The political debate on migration is emotive and rarely rooted in fact. So although I agree with John Denham’s recent LabourList article that as a party, we need to get our ‘facts straight’ on migration, we still have a long way to go. Labour needs an evidence-based migration policy that engages and informs the public.
Firstly, Labour is too reactive when it comes to public opinion on migration. We shouldn’t aim to tell voters ‘exactly what they want to hear’. By doing just this, Labour has already contributed to the publics’ understanding of immigration, which grossly overestimates the number of immigrants in the UK and the amount of financial support they receive (see Transatlantic Trends 2013 and Compas). This has resulted in Labour apologising for policies we shouldn’t apologise for and failing to apologise for those we should.
Consequently, Denham takes pride in the fact that ‘we reduced the number of unjustified asylum seekers’. But he neglects to mention the many legitimate asylum seekers that were turned into criminals by extending carrier sanctions or the stigmatising voucher system which was deemed ‘inhumane and inefficient’ by the Joint Committee on Human Rights in 2007.
In his article, Denham then responds to a common complaint that migrants put pressure on public services by apologising for allowing ‘a million Poles to come here’ (the 2011 census only recorded 579,000). This ignores the fact that these are migrants from the A8 nations that have, according a UCL study, ‘made a positive contribution to the public finances despite the fact that the UK has been running a budget deficit’ – an assertion supported by the Government’s own research (see Gilpin et al. 2006). What’s more, this same UCL study showed that A8 migrants were ‘59% less likely than natives to receive state benefits or tax credits’.
The gap between public opinion and the reality show Labour must challenge public misconceptions. There’s cause to do so because research from Transatlantic Trends 2010 suggested that voters, particularly in the UK, may even respond positively when their opinions are challenged by robust data.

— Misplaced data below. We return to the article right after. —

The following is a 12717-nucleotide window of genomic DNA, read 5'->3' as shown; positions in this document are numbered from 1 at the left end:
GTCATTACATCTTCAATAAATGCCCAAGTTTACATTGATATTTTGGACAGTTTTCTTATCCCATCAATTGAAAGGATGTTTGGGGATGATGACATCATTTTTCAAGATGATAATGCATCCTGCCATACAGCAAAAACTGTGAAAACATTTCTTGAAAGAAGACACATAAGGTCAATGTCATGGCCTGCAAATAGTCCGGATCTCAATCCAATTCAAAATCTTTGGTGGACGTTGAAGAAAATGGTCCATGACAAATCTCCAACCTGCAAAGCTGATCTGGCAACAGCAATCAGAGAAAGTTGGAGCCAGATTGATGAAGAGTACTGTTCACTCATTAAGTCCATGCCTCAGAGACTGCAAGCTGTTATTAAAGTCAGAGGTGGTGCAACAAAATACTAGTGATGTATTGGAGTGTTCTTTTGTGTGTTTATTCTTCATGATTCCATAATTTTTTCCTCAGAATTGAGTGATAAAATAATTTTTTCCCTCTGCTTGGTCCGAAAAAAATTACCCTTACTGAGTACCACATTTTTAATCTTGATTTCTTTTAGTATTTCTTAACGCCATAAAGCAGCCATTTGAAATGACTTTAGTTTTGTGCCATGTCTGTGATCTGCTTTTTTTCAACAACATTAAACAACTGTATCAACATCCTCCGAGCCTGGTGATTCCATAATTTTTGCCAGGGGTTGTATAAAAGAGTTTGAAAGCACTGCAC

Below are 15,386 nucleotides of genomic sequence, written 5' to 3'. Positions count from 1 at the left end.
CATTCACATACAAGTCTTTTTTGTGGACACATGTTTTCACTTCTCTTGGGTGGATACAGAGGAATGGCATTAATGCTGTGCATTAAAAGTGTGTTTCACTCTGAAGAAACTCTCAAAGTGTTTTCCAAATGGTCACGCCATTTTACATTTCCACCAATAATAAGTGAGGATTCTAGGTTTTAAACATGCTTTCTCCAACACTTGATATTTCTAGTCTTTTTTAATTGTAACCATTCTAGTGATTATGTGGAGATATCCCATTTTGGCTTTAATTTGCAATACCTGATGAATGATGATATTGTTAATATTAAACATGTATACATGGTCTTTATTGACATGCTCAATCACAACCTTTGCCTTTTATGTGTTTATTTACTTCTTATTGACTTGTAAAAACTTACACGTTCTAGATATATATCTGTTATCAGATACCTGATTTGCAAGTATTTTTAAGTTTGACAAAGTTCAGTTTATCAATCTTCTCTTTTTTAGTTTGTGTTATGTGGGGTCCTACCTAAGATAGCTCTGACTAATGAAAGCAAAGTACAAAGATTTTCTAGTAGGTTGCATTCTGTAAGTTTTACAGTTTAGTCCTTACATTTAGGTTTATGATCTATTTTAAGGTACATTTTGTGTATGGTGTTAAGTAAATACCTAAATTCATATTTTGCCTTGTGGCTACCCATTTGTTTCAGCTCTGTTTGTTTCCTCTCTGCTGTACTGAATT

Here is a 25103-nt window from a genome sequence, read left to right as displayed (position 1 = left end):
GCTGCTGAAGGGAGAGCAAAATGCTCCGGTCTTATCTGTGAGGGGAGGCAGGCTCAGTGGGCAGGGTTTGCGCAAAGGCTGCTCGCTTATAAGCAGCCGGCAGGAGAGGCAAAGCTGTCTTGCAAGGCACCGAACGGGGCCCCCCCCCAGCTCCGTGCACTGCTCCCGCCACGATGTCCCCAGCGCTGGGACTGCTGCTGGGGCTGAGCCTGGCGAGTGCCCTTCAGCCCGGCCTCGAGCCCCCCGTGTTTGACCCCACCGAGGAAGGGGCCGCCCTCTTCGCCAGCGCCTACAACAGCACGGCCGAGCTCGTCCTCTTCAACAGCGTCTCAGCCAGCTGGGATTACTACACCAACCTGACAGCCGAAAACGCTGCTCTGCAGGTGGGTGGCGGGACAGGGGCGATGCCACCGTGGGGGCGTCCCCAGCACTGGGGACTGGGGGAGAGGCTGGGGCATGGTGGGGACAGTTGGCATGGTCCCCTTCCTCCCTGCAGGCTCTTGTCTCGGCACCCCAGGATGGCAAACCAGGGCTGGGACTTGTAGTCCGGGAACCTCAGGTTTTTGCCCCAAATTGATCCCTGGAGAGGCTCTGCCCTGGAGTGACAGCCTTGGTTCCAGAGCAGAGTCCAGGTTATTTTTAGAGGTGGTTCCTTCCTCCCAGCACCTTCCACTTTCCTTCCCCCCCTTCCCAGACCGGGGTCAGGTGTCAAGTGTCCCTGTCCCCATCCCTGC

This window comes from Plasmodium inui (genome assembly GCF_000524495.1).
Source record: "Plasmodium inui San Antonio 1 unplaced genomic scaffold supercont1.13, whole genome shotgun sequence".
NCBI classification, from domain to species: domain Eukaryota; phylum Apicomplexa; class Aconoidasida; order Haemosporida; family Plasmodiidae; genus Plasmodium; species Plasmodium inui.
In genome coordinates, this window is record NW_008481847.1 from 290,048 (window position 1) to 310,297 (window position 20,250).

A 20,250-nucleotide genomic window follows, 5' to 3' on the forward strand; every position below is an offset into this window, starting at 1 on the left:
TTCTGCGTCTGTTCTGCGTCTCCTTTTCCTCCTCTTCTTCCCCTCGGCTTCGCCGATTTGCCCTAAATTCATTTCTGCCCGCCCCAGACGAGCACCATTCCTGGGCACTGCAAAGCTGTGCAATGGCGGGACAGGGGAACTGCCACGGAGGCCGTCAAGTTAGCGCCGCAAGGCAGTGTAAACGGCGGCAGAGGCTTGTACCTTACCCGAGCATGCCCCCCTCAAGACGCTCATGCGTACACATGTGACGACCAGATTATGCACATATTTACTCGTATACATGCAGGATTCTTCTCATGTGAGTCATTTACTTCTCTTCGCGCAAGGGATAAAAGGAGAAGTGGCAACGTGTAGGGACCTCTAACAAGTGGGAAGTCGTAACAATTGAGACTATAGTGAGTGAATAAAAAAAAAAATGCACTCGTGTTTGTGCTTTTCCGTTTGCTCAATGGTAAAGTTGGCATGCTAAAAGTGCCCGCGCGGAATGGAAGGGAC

Denham is also wrong to underplay the link between anti-immigrant sentiment and race relations. Of course, you can be against migration and anti-racist. But there are many who use anti-immigrant sentiment as a vehicle for racism and, in particular, Islamophobia. For instance, research from Chatham House demonstrates how far-right parties across Europe have ‘expanded their anti-immigrant campaigns to include a more specific form of hostility towards settled Muslim communities’. We need to make it clear that there is no room for racism in the debate on migration. This can’t be achieved simply by accepting that some UKIP voters are racist and moving on.
With less than a year to go until the general election, the above might look like electoral suicide, especially given the perception that Labour lost votes in the last election due to migration. However, Demos commissioned a poll after the last election, which indicated that immigration had fairly small impact on public support for political parties at best. And trailing in the polls on migration hasn’t stopped Labour posting a sizeable lead over the Conservatives. Peter Kellner’s analysis also suggests that despite the strength of views on immigration, it only has an indirect impact for the vast majority of the electorate in deciding how they will vote in a general election. Such data indicates that Labour have room to be brave on immigration and actually begin to shape public opinion.
Instead of cowering in the face of public opinion, Labour need to lead the way by engaging, challenging and informing the public through an evidence-based political debate. Instead of ignoring the clear racism of some anti-migration arguments, we need to tackle it head on. These changes do not need to be a long-term aspiration but can begin now as an electorally viable strategy.